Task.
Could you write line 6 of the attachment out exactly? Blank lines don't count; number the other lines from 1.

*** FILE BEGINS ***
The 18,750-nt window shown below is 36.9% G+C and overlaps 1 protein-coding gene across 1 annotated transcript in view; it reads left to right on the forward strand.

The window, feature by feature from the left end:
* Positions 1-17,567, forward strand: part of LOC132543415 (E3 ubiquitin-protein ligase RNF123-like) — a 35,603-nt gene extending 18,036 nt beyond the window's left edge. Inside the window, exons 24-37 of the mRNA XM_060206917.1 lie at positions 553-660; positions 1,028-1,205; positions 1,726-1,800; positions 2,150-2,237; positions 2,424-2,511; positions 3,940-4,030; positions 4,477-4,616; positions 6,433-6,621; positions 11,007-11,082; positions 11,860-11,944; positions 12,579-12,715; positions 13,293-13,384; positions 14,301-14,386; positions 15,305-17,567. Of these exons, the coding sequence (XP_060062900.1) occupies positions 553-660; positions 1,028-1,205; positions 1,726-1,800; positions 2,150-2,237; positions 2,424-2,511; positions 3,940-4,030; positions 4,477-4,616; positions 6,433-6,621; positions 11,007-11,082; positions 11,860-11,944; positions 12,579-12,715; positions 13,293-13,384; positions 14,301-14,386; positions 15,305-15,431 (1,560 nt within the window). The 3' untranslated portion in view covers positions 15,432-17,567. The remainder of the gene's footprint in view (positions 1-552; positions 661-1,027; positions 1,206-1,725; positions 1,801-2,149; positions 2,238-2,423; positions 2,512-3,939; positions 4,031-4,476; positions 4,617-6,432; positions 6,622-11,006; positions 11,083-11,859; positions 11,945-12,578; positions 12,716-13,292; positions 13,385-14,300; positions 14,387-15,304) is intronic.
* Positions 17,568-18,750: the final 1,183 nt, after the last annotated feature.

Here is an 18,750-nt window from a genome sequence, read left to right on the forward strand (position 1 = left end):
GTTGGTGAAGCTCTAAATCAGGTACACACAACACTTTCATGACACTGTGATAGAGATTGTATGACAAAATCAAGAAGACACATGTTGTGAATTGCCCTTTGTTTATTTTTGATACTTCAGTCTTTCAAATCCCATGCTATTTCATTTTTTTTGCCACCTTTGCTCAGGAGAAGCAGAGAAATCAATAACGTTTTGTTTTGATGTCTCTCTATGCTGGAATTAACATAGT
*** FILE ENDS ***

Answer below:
GTTGGTGAAGCTCTAAATCAGGTACACACAACACTTTCATGACACTGTGATAGAGATTGTATGACAAAATCAAGAAGACACATGTTGTGAATTGCCCTTTGTTTATTTTTGATACTTCAGTCTTTCAAATCCCATGCTATTTCATTTTTTTTGCCACCTTTGCTCAGGAGAAGCAGAGAAATCAATAACGTTTTGTTTTGATGTCTCTCTATGCTGGAATTAACATAGT